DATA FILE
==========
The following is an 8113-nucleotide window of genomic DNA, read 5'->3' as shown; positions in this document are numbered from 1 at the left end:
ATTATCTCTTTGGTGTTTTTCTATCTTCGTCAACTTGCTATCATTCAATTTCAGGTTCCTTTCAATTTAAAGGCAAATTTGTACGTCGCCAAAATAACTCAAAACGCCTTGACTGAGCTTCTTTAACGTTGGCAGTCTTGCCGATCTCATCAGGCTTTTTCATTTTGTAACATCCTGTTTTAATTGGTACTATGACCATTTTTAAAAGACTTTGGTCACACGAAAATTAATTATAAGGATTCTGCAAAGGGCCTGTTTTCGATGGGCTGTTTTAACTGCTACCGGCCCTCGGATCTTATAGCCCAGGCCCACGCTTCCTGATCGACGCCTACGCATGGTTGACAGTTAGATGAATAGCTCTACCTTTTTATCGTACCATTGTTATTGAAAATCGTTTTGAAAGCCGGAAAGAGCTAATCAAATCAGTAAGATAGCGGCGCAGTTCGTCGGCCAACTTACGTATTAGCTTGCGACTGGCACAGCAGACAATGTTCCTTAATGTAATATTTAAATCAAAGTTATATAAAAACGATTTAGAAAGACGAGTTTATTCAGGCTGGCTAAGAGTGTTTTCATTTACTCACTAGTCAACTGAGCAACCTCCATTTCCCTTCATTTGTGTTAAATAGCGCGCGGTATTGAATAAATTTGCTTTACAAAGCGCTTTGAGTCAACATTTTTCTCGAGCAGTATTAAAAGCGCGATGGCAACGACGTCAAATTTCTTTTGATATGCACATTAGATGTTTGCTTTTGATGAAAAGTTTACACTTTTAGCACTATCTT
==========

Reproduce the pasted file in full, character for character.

The following is an 8113-nucleotide window of genomic DNA, read 5'->3' as shown; positions in this document are numbered from 1 at the left end:
ATTATCTCTTTGGTGTTTTTCTATCTTCGTCAACTTGCTATCATTCAATTTCAGGTTCCTTTCAATTTAAAGGCAAATTTGTACGTCGCCAAAATAACTCAAAACGCCTTGACTGAGCTTCTTTAACGTTGGCAGTCTTGCCGATCTCATCAGGCTTTTTCATTTTGTAACATCCTGTTTTAATTGGTACTATGACCATTTTTAAAAGACTTTGGTCACACGAAAATTAATTATAAGGATTCTGCAAAGGGCCTGTTTTCGATGGGCTGTTTTAACTGCTACCGGCCCTCGGATCTTATAGCCCAGGCCCACGCTTCCTGATCGACGCCTACGCATGGTTGACAGTTAGATGAATAGCTCTACCTTTTTATCGTACCATTGTTATTGAAAATCGTTTTGAAAGCCGGAAAGAGCTAATCAAATCAGTAAGATAGCGGCGCAGTTCGTCGGCCAACTTACGTATTAGCTTGCGACTGGCACAGCAGACAATGTTCCTTAATGTAATATTTAAATCAAAGTTATATAAAAACGATTTAGAAAGACGAGTTTATTCAGGCTGGCTAAGAGTGTTTTCATTTACTCACTAGTCAACTGAGCAACCTCCATTTCCCTTCATTTGTGTTAAATAGCGCGCGGTATTGAATAAATTTGCTTTACAAAGCGCTTTGAGTCAACATTTTTCTCGAGCAGTATTAAAAGCGCGATGGCAACGACGTCAAATTTCTTTTGATATGCACATTAGATGTTTGCTTTTGATGAAAAGTTTACACTTTTAGCACTATCTT